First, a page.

# MacLane coherence theorem for “monoidal” category without 1

MacLane's coherence theorem for a monoidal category states that once the associators for 4-fold products are compatible (i.e., the pentagon axiom holds), it holds for n-fold products, so I can bracket n-fold products in any way I like.

What happens if I forget the unit, i.e. I consider "semigroup categories" as they are called in the book "Tensor Categories" by Etingof, Gelaki, Nikshych and Ostrik. Is it still true that the pentagon axiom implies that the bracketing of n-fold products does not matter?

The proof of the coherence theorem given in the book relies on the unit. Still, they say that "semigroup categories" categorify semigroups. Then they should better satisfy coherence in my opinion. But I don't know.

• Yes, it's Theorem 3.1 in MacLane's excellent paper "Natural associativity and commutativity". – Atsche Mar 5 '18 at 8:48
• You may wish to make your comment an actual answer, and, after the enforced delay, accept it. – David Roberts Mar 5 '18 at 8:50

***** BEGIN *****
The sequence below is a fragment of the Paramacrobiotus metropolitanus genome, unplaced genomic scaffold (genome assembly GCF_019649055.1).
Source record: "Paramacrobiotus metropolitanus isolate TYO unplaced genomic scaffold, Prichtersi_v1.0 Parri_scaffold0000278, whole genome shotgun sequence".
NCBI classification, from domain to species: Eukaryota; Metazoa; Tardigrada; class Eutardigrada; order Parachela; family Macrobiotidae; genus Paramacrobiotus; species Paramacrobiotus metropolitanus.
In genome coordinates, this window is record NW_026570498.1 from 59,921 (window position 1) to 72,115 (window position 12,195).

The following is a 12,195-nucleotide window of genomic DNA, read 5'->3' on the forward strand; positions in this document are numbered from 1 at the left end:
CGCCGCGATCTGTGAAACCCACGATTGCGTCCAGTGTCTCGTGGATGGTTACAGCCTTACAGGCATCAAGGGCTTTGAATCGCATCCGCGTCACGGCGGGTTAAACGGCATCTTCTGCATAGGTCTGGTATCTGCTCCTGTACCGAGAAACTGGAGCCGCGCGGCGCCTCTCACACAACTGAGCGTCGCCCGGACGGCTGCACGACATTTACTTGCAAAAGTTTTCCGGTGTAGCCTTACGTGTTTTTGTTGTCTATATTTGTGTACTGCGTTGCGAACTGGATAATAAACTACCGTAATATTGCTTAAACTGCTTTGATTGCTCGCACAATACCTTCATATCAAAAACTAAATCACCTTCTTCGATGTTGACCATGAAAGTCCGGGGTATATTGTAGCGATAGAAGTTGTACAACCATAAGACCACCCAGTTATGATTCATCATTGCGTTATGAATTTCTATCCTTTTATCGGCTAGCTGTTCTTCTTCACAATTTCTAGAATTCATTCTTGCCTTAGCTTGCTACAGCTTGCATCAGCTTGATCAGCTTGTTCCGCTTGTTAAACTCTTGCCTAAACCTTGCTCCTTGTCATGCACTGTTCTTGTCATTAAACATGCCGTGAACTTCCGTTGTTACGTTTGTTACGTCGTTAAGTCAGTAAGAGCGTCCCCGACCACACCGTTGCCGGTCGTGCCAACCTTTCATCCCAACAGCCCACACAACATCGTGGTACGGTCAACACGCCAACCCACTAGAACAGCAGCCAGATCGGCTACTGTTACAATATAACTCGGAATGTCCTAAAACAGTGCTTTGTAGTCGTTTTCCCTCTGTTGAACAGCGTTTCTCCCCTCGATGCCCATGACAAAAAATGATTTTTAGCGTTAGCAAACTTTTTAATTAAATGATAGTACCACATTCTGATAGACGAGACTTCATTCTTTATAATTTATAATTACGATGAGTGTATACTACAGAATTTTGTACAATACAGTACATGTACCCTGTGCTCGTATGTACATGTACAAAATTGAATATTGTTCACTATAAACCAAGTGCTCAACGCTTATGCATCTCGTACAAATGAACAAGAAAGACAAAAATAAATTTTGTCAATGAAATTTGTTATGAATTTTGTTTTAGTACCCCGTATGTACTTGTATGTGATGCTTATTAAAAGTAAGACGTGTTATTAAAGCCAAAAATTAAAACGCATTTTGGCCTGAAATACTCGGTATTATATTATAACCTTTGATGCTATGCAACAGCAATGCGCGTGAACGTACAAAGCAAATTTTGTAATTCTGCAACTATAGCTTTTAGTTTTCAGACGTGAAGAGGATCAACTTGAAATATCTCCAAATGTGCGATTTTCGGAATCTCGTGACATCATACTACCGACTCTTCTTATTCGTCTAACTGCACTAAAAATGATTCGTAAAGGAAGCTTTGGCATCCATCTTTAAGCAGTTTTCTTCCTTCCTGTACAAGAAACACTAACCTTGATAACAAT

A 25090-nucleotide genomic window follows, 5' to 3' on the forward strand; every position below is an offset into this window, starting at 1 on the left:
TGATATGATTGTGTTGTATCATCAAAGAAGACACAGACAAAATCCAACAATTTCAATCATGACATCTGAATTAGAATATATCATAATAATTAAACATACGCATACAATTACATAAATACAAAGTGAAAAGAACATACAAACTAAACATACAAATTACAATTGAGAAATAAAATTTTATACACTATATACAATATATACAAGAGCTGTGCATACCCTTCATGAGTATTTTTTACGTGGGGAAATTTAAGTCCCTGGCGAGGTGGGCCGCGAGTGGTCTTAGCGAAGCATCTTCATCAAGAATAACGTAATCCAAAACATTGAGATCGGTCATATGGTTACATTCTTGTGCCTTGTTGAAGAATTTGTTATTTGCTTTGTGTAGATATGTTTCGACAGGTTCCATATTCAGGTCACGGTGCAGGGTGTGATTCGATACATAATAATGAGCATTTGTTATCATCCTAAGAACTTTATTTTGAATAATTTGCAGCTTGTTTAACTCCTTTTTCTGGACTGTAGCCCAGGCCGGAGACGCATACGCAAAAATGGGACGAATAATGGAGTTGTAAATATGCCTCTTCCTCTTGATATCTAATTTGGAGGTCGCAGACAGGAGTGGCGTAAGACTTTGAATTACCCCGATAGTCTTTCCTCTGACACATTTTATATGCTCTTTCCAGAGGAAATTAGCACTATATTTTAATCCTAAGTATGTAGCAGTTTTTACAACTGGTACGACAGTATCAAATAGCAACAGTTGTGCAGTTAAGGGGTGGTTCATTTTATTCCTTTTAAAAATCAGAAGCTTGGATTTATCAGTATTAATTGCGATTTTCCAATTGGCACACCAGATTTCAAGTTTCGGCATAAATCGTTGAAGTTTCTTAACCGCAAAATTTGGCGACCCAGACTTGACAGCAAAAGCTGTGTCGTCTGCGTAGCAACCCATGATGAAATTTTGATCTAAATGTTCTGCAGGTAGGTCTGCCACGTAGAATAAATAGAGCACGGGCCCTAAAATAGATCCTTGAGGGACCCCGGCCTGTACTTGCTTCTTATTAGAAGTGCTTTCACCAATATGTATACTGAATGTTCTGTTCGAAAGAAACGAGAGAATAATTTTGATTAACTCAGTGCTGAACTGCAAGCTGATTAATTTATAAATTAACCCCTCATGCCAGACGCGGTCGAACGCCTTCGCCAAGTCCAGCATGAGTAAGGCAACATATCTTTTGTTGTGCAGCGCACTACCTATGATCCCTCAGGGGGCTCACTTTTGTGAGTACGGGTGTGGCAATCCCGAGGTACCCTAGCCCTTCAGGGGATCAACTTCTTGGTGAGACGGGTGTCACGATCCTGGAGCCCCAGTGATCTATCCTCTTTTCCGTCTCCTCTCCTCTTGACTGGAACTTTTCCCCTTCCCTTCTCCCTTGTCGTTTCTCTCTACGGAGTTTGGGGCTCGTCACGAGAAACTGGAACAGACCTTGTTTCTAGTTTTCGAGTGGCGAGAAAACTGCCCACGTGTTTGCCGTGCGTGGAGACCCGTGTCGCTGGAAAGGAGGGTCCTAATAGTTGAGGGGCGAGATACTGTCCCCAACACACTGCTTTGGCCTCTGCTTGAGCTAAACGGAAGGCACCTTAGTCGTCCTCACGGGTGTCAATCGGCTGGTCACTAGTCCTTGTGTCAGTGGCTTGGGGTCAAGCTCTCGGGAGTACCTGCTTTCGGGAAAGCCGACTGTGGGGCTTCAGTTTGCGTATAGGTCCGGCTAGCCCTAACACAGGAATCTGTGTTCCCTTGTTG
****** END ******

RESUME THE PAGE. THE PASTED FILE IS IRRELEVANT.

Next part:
## 2 Answers

Sorry, I noticed this an hour after posting: Yes, it's true, see Theorem 3.1 in MacLane's excellent paper "Natural associativity and commutativity".

It's a mystery to my why this is so scarcely mentioned.

• I assume for similar reasons to the lack of emphasis on rings without unit in more classical algebra. I've never once encountered a monoidal category without unit in nature. – Kevin Arlin Mar 6 '18 at 21:12
• Well, but "pedagogically" it's not so wise in my opinion with regards to the pentagon axiom. I find it much better, as in MacLane's paper, to first introduce multiplication, then talk about what coherence means, then prove that coherence is equivalent to pentagon axiom, then introduce what a unit is. Suddenly, all makes sense. – Atsche Mar 6 '18 at 21:37
• @KevinCarlson finite abelian groups, say? – მამუკა ჯიბლაძე Mar 6 '18 at 23:29
• @მამუკა ჯიბლაძე Haha, you got me-similarly, I've heard of the rng of even integers. Atsche, that's a nice point. I think the ratio of people who mention Maclane's then to people who have actually read his paper is probably unjustly small. – Kevin Arlin Mar 7 '18 at 0:49

The proof of Mac Lane's coherence theorem is fairly ad hoc. However, higher dimensional rewriting provides some general methods to prove coherence-like theorems. Using this, it is very easy to prove the coherence of "semigroup categories".

See for example "Coherence in monoidal track categories", by Y. Guiraud and P. Malbos.

• Hm, looking at this, I'm fine with MacLane's down to earth thing...:) – Atsche Mar 8 '18 at 7:08